Carmine St. book shop calls in phone store to help on rent


BY TANISIA MORRIS | In August, Jim Drougas made a deal with an unlikely subtenant.

Drougas, the owner of Unoppressive Non-Imperialist Bargain Books, began sharing his Carmine St. space — and the rent — with Mike Tunk, an authorized MetroPCS wireless phone dealer. Longtime customers are surprised when they get a glimpse of the new addition, Drougas said.

“They’re like, ‘What’s this phone store doing here? This doesn’t belong here,’ ” said Drougas, who has run the bookstore for 22 years. “We’re barely visible anymore. Our sign is normally covered in leaves above their sign, which is beneath us.”

Between rent increases, and the growth of chain bookstores and e-books, independent bookstore owners in the Village and throughout the city find themselves being forced to close, move or come up with creative solutions to survive. Sharing space, though, isn’t always a comfortable fit.

MetroPCS runs its wireless phone service in a space about the size of a newsstand in the left side of the store’s front, taking up about 30 percent of the 990-square-foot shop. A sea of books surrounds its counter area and phone display.

Tunk, 34, struck the deal with Drougas after losing his shop at 30 Carmine St., a few doors down from the bookstore. He paid $4,000 a month for his old space. He now contributes $2,000 a month toward Drougas’s rent.

Drougas, 62, would not reveal how much he pays for the space, but noted the store has faced a series of downsizings and rent increases over the years, making it difficult for him to meet his bottom line.

Still, Drougas said he doesn’t plan to extend the three-month agreement beyond October because he doesn’t think the two businesses are a good match. Tunk also has experienced some unease with the arrangement.

“At first, [customers] feel like they’ve walked into the wrong place,” Drougas said. “But it’s not a shocker once they recognize what’s happening. It helps.”

Tunk and Drougas both see their businesses as victims of rising retail rents. According to a quarterly report released in July by the global property advisor CBRE Group Inc., New York has the second most expensive retail space, with rents at $2,475 per square foot, a 15.1 percent increase from last year’s report.

“I think back then in the old days, for one thing, New York rents were a lot more reasonable,” Drougas said. “Nowadays, it’s very hard to compete with the Marc Jacobs and the Ralph Laurens who are around the corner, who are encroaching more and more, and can pay ludicrous rents that are never viable for anyone.”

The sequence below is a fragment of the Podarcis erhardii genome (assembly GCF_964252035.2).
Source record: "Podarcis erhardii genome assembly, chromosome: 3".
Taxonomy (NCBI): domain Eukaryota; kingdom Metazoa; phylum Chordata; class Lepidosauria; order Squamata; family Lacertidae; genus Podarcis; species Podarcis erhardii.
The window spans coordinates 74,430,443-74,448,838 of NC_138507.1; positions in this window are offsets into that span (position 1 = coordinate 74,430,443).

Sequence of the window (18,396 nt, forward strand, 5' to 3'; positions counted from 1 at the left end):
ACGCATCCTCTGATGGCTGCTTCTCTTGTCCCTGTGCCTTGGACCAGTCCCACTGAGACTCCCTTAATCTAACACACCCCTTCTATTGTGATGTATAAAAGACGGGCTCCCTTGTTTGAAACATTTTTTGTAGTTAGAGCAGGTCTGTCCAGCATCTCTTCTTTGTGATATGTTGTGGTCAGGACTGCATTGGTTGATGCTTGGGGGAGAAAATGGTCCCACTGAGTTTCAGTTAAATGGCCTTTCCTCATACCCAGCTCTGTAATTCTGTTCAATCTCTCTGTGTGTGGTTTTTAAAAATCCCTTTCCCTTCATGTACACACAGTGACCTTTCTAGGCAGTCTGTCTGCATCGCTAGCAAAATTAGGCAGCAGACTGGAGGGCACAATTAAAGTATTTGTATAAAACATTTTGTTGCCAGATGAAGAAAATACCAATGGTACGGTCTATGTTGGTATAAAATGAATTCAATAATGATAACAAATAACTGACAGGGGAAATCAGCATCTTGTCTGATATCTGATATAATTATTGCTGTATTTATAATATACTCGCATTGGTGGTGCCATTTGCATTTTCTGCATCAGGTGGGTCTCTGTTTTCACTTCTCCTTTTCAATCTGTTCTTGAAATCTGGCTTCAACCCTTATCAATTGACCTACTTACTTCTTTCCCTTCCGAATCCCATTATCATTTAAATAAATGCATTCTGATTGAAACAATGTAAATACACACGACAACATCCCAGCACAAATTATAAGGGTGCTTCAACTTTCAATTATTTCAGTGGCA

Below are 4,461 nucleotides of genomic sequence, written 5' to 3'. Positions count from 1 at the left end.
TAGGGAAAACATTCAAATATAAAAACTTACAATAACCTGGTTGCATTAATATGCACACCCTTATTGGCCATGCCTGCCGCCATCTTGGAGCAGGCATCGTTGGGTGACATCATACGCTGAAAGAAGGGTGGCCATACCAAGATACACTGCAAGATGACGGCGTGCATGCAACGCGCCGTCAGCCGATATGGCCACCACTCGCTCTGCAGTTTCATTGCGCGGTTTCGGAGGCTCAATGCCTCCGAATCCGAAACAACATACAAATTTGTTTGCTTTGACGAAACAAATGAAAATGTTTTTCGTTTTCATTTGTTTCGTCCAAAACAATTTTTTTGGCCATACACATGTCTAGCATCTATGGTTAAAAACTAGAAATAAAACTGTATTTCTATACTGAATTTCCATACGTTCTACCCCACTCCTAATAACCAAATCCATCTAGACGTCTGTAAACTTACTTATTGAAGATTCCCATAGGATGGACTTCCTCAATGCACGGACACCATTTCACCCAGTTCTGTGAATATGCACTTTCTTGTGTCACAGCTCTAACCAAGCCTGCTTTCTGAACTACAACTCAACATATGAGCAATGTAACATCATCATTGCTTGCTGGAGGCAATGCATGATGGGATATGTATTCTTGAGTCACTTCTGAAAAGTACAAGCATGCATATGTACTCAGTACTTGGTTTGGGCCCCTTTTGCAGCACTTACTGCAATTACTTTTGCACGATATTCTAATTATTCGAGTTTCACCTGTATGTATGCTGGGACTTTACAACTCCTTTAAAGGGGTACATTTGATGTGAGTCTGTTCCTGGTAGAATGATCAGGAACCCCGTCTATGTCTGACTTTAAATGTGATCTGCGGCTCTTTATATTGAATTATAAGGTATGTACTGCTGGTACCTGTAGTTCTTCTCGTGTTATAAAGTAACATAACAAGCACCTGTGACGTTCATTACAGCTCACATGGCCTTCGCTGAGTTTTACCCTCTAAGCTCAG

Carolyn Epstein of Bookbook, formerly known as Biography Bookshop, knows all about Marc Jacobs. She was forced to move her 25-year-old bookstore from 400 Bleecker St. to 266 Bleecker St. when rent became too costly. Fashion giant Marc Jacobs opened his own bookshop, Bookmarc, in Epstein’s old space.

While Epstein’s new shop is more affordable, it’s smaller.

“It’s difficult, but we’re managing,” she said.

The East Village’s St. Mark’s Bookshop, which has been around for 35 years, tapped the crowdfunding platform Lucky Ant to help finance its planned move to a more affordable space after months of financial distress. St. Mark’s raised $28,420 in August, surpassing its $23,000 goal. But the bookstore’s future is still in limbo.

“Landlords want three to four months in advance,” said co-owner Terry McCoy. “Rents are awfully high for a bookstore. It’s difficult to pay Manhattan rents these days.”

Inspired by St. Mark’s crowdfunding success, Drougas recently launched a campaign with Lucky Ant to raise $18,000 to save Unoppressive. He’d like to build a new children’s area and expand the store’s inventory.

“We’re just happy to be able to survive as long as we have,” he said. “We’ve had a nice long run. When it ends, it ends. There’s not much else we can do about it except try again, and see where else we can explore it.”